‘Make witchcraft accusation a crime’
Published On March 7, 2015 » 2214 Views» By Davies M.M Chanda » Latest News
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A SIXTY-YEAR-OLD woman of Lusaka’s Kabulonga residential area has appealed to the Government to make witchcraft accusation a criminal offence rather than a civil matter.
Bertha Musonda, who on two occasions has fallen victim of witchcraft accusations, said a lot of elderly persons had continued to be killed by mobs on allegations that they were practising the vice.
She said for some time now, she had suffered at the hands of her second-born daughter, Brenda, once a private secretary to the late President Michael Sata, who had continued to accuse her of practicing witchcraft.
Ms Musonda said she twice sued her own daughter for defamation of character, but the court only ordered her to pay for damages, which she easily did, but this has not stopped Brenda from calling her mother a witch.
She said in 2013, she first dragged her daughter to Chilenje Local Court over the same witchcraft allegations where she was ordered to compensate her with K2,000 and apologise to her for the false accusation but she refused to apologise.
Ms Musonda said since the K2,000 Brenda was ordered to pay was nothing to her, she easily paid the money, but continued to call her mother a witch, accusing her of being responsible for the death of her father, Ms Musonda’s husband.
“We have seen a lot of people being killed just because their relatives labelled them as witches or wizards. It is time we broke the silence and demanded for justice as elderly people,” Ms Musonda said.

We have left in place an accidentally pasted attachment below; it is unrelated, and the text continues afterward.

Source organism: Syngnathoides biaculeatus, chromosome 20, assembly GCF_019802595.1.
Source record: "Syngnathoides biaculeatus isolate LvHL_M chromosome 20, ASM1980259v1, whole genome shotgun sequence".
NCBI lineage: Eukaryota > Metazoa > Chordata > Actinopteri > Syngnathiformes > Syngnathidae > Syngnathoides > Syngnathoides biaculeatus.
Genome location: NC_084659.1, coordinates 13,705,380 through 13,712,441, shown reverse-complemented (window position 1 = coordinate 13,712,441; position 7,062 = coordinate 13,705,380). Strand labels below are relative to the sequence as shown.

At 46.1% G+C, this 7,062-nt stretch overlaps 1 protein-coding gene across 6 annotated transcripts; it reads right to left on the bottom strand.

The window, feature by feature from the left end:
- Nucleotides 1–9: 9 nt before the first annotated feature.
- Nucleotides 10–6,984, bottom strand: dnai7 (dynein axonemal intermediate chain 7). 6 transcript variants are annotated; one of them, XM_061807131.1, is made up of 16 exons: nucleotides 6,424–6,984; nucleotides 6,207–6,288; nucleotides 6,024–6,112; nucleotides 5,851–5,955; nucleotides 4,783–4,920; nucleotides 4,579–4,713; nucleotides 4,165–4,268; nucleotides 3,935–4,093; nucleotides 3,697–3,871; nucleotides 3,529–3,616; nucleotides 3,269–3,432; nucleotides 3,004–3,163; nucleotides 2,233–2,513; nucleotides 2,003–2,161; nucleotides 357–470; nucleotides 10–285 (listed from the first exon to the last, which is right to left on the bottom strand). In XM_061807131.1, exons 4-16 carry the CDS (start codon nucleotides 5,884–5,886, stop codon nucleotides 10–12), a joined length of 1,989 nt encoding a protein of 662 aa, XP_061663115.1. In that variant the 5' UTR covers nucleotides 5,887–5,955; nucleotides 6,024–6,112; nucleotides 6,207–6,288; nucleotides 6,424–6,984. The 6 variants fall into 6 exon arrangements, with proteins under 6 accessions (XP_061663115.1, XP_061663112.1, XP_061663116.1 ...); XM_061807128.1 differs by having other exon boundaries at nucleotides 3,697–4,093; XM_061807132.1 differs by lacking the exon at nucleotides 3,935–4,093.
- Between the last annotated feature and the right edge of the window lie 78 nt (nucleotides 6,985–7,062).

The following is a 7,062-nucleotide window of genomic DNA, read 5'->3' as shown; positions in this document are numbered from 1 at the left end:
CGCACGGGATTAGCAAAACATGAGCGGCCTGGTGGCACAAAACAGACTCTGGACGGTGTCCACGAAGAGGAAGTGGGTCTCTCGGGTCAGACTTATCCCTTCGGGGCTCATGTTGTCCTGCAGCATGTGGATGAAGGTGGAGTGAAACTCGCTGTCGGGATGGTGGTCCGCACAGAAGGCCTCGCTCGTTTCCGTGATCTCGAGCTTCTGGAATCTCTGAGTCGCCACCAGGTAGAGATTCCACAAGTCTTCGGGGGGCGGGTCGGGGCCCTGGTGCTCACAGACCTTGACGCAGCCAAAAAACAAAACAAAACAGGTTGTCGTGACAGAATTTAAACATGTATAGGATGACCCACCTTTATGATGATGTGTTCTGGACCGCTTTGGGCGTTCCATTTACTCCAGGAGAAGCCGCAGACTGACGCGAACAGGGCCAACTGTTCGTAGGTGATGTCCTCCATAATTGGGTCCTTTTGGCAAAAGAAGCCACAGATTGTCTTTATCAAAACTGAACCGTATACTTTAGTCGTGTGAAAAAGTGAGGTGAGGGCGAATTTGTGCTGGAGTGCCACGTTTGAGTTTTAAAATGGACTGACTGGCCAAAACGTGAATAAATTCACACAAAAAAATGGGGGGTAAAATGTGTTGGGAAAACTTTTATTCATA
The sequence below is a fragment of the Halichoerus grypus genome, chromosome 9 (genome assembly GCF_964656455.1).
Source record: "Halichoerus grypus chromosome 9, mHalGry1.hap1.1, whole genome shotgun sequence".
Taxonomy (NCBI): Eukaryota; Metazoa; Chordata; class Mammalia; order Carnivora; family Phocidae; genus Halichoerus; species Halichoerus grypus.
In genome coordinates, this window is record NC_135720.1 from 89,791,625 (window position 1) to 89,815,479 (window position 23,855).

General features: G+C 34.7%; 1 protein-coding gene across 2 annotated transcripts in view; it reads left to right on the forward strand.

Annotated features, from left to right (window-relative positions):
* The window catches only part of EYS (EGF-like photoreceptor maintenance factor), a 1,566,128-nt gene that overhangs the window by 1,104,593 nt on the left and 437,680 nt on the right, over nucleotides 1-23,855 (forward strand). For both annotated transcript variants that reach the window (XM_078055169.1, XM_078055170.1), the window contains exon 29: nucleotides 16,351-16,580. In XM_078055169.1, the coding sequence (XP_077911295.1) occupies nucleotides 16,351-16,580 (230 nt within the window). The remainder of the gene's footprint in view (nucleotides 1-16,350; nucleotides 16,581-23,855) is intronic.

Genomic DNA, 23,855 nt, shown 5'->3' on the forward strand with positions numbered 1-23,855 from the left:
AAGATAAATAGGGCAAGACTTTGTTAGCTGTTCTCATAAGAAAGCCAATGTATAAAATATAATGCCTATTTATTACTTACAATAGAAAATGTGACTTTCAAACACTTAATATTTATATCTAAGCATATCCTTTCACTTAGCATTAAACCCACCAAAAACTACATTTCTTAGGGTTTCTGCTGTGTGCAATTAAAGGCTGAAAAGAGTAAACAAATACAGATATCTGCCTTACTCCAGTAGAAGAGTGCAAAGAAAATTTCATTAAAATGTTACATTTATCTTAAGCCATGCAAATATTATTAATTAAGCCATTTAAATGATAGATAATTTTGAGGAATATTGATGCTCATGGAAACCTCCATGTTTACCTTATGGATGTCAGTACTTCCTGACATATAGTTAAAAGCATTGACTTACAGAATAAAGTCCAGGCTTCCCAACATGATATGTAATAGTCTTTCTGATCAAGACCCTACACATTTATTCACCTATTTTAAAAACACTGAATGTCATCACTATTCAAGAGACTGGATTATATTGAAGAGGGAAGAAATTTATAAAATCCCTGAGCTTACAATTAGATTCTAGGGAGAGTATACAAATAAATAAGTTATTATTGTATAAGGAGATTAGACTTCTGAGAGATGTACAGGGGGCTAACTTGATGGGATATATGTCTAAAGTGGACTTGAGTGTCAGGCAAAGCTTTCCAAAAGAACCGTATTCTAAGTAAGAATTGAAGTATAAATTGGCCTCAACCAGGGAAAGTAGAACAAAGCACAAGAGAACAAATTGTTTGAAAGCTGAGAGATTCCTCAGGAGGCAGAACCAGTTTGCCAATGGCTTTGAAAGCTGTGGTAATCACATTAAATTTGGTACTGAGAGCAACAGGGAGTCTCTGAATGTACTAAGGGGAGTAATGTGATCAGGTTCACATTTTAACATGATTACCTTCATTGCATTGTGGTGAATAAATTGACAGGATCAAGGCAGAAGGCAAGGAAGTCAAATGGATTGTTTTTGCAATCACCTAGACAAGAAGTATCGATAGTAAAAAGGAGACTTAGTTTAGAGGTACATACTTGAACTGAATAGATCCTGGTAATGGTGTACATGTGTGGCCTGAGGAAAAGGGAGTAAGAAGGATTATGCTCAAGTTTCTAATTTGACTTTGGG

“It is a pity to see our children whom we gave birth to disrespect us and incite people to kill us like animals.”
Ms Musonda further said recently she decided to visit her daughter at her home in State House camp but upon seeing her mother, Brenda started sprinkling anointing oil all over her body while screaming:
“Burn by Holy Ghost fire, burn by Holy Ghost fire you miserable witch”.
Ms Musonda said she tried to reason with her but her daughter continued sprinkling anointing oil on her, forcing her mother to seek refuge in the toilet from where she called the police who later came to rescue her.
After the event, Ms Musonda once again decided to sue her daughter for defamation of character at the Lusaka Boma Local Court hoping that she would be given a stiffer punishment.
But to Ms Musonda’s disappointment, her daughter was only asked to compensate her with K4,000 and was told by the court that there was nothing else they could do because defamation was a civil matter which did not attract stiffer punishment.
“Defaming someone, especially accusing them of practicing witchcraft, should be a criminal offence as that’s the only way to save the elderly folk from being killed by young people,” Ms Musonda said.

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